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Role players save Arellano in 2OT


first_img“Those were big,” remarked Codiñera. Before that, the third guy was not evident, the third guy. We only have Salado and (Lervin) Flores, but the third option wasn’t there. But this time, we got good contributions from our bench.”Rence Alcoriza topped Arellano with 23 points on a 4-of-5 shooting from three, while Salado got 17 markers, seven assists, and three boards.FEATURED STORIESSPORTSRedemption is sweet for Ginebra, Scottie ThompsonSPORTSMayweather beats Pacquiao, Canelo for ‘Fighter of the Decade’SPORTSFederer blasts lack of communication on Australian Open smogLervin Flores added a double-double of 17 points and 11 rebounds, Marwin Taywan got 15 markers and five assists, and Michael Cañete had 12 points and nine boards in the victory as the Chiefs rose to 4-6 in the standings.“It’s a game of spurts. They made a run, we made a run, but I guess it’s the stops and we made the key stops,” said Codiñera. Carpio hits red carpet treatment for China Coast Guard PLAY LIST 02:14Carpio hits red carpet treatment for China Coast Guard02:56NCRPO pledges to donate P3.5 million to victims of Taal eruption00:56Heavy rain brings some relief in Australia02:37Calm moments allow Taal folks some respite03:23Negosyo sa Tagaytay City, bagsak sa pag-aalboroto ng Bulkang Taal01:13Christian Standhardinger wins PBA Best Player award Learning about the ‘Ring of Fire’ OSG plea to revoke ABS-CBN franchise ‘a duplicitous move’ – Lacson LATEST STORIES End of his agony? SC rules in favor of Espinosa, orders promoter heirs to pay boxing legend JRU’s short rotation took a toll on the team in the extra periods, as Teodoro, Ervin Grospe, Abdulwahab Abdulrazak, and Abdel Poutouochi all fouled out before the game concluded.Teodoro went 6-of-17 from threes to wound up with 30 points and six rebounds, while Jed Mendoza collected 24 markers, four boards, and four assists.Aaron Bordon also had 13 points, five rebounds, and three dimes in the defeat, as the Heavy Bombers saw their four-game winning streak snapped and fell to a 6-4 record.The Scores:ARELLANO 115 – Alcoriza 23, Salado 17, Flores 17, Taywan 15, Canete 12, Enriquez 9, Concepcion 9, Nicholls 5, Villoria 5, Abanes 3, Dela Cruz 0, Meca 0, Filart 0.JRU 109 – Teodoro 30, Mendoza 24, Bordon 13, Grospe 10, Abdul Razak 10, Sawat 9, Lasquety 4, Poutouochi 4, Dela Virgen 3, David 2, Mate 0.Quarters: 18-20, 43-39, 68-64, 89-89, 100-100, 115-109.Sports Related Videospowered by AdSparcRead Next A costly, catty dispute finally settled Break new ground Eustaquio, two other Filipinos headline ONE: Total Victory Don’t miss out on the latest news and information. Winning start View comments Photo by Tristan Tamayo/INQUIRER.netArellano just had enough gas left in the tank to beeat Jose Rizal University in a 115-109 double overtime thriller Thursday in the NCAA Season 93 men’s basketball tournament at Filoil Flying V Centre in San Juan.Catching the opposition by surprise, coach Jerry Codiñera went to his unheralded role players as guys like Allen Enriquez, Archie Concepcion, and Kraniel Viloria strung 10 straight points give the side 110-100 lead with 3:04 left in the 2nd OT, before Kent Salado put on the finishing touches.ADVERTISEMENT Tey Teodoro forced the first overtime with an off-balanced triple from the right corner with 2.5 seconds to spare in regulation to tie the game at 89.He continued his tear in the first extra period, drilling another trey this time from the right wing to give the Heavy Bombers a 100-97 lead with 18.5 ticks remaining.However, the Chiefs refused to die as Salado threw a crosscourt pass to Zach Nicholls, who then miraculously canned a desperation three with 2.0 seconds left to once again knot the game at 100. Teodoro still had a chance to win the game, but shot his floater too strong.“We’re already down, but the prayer shot from Zach gave us relief. We were able to regroup from that shot and got some energy from our bench,” said Codiñera.ADVERTISEMENT MOST READ Mayweather beats Pacquiao, Canelo for ‘Fighter of the Decade’ End of his agony? SC rules in favor of Espinosa, orders promoter heirs to pay boxing legend It’s too early to present Duterte’s ‘legacy’ – Lacsonlast_img read more


Valley World War II vets get sneak peek at Burns’ PBS documentary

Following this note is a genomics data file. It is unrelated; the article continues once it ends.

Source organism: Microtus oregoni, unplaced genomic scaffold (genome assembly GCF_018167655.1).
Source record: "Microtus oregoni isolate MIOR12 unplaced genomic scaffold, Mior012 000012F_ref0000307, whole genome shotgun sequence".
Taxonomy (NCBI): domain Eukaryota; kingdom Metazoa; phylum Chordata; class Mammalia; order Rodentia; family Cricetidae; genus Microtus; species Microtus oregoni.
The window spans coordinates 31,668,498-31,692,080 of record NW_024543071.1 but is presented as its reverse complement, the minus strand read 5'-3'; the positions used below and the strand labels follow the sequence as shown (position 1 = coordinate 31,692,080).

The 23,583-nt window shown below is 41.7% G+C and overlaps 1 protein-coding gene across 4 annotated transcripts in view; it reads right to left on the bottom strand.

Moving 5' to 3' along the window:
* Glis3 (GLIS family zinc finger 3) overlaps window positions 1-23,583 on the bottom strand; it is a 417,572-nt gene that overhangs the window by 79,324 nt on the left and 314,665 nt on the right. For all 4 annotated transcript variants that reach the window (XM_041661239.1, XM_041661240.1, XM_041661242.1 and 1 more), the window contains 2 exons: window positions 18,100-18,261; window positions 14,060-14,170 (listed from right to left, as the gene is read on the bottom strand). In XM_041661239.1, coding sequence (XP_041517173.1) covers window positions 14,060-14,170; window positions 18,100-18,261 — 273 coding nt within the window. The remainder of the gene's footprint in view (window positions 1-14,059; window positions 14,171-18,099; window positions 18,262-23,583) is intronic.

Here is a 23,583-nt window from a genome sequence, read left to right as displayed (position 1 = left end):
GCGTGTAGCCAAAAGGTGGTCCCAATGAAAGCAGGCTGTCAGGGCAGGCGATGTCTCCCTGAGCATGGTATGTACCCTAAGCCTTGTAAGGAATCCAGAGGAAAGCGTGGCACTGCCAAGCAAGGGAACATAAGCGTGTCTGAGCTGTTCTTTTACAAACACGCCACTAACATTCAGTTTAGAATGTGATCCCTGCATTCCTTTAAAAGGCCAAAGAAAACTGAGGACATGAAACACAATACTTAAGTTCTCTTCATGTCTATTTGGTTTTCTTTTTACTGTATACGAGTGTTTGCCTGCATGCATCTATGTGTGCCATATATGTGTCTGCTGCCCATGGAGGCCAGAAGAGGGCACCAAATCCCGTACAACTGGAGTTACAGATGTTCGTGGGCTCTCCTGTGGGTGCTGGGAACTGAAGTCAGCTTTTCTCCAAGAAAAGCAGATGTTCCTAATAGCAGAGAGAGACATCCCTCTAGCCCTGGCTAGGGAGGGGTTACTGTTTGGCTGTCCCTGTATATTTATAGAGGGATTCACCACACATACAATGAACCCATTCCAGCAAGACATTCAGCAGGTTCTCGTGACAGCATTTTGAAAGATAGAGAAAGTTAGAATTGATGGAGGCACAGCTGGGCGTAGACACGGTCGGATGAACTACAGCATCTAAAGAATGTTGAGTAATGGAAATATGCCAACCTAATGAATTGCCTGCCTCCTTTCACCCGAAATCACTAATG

first_imgThey and nearly 100 other WWII veterans from across the San Fernando Valley had gathered for a chance to hear the filmmaker, who is bringing their war tales to life. The audience of a few hundred public television supporters began to clap and the vets – many of them pushing 90 – slowly rose from their seats to stand tall and proud and accept the applause they had earned. “It’s funny,” said Phyllis Capelle, who logged more than 250 hours flying aircraft to military bases and ferrying wounded soldiers to hospitals and home bases stateside during World War II. “When we got out of the service, nobody wanted to talk about it. Sixty years later, everyone wants to talk about it.” Cobb, an Army nurse who served in war-torn England caring for soldiers wounded in the Battle of the Bulge, laughed. Then she shivered. It was cold in this theater on the grounds of the West Los Angeles Veterans Administration, and the 85-year-old North Hills woman hadn’t brought a wrap. Bazooka Joe, 87 and ever gallant, loaned her his jacket. His tales from the trenches include getting his nickname and a Silver Star for disabling a line of German tanks heading straight for his men in Company G. He was sitting next to 82-year-old Howenstein, who wore his Bronze Star for bravery and a purple heart pinned on him by Gen. George Patton while Howenstein lay in a field hospital recovering from his wounds. The VIP section was full of similar stories of courage and heroism. After the vets took their seats and the applause died down, the audience grew quiet as an hour of excerpts from the new war documentary began. “I think I’ve seen this before,” Bazooka Joe said. The group smiled. They all had. They were there. The excerpts from the seven-part series got generally good reviews from the vets, but a few thought some of the images were too brutal. There are scenes from the Holocaust and photos of dead GIs floating in the water on D-Day. A few people got up and left, but everyone else stayed. War is hell. There’s no way to get around that. “I’ll watch the whole thing when it’s on,” said Nick Conteas, 90, of Northridge, who served in Naval Intelligence. “After seeing it (the excerpts), it reminded me of one thing about our country. It’s made up of every religion and nationality in the world, but when that war came along, we were all one.” After the screening, Burns answered questions from the audience, including why he hadn’t featured more interviews with Latino, American Indian and African-American veterans. Burns promised he was correcting that oversight, which made Stephen Sherman of Van Nuys happy. He’d served in an all African-American Army platoon in World War II. “I thought it was a wonderful program, but young people who watch it should know that Hispanics, Native Americans and African-Americans were over there bravely fighting and dying, too,” said Sherman, 86. All the Valley vets who went to last month’s screening have taken part in the Veterans History Project. It’s a massive national undertaking to give all veterans the chance to tell their experiences and have them placed in the historic Library of Congress. All onscreen participants in “The War” are veterans from around the country who took part in the Veterans History Project. Some footage includes their relatives and supporting civilian workers. “When our guys stood up in front of the whole theater and received all that applause, Julie and I had tears in our eyes; we were so proud,” said Becky James, who is in charge of interviewing Valley vets for the history project. Julie Stranges is a volunteer at Sepulveda VA, where many of these same vets give their time freely every week to help other veterans receiving health care services. It’s kind of tough to review a seven-part series after seeing only one hour of excerpts, the vets said. But from what they saw they think “The War” is going to raise some eyebrows. “I can’t tell if it’s anti-war or about support for our troops,” Bazooka Joe said. “I guess we’ll all have to watch it and make up our own minds.” Dennis McCarthy’s column appears Tuesday, Thursday, Friday and Sunday. dennis.mccarthy@dailynews.com (818) 713-3749 “The War,” a seven-part TV documentary on World War II, airs 8 p.m. today on KCET (Channel 28).160Want local news?Sign up for the Localist and stay informed Something went wrong. Please try again.subscribeCongratulations! You’re all set! Before the theater lights dimmed and the crowd grew silent, filmmaker Ken Burns asked all of the World War II veterans in the audience to stand. The director-producer of the PBS documentary series “The War” wanted to publicly honor the former servicemen and -women for their bold and brave sacrifices. And the vets weren’t hard to pick out inside the Wadsworth Theater in West Los Angeles. They were all sitting up front in the VIP section – right where they belonged. “Bazooka” Joe Pietroforte, Pete Howenstein, Mary Cobb, Stephen Sherman, Phyllis Capelle, Nick Conteas, Fred “Crash” Blechman. last_img read more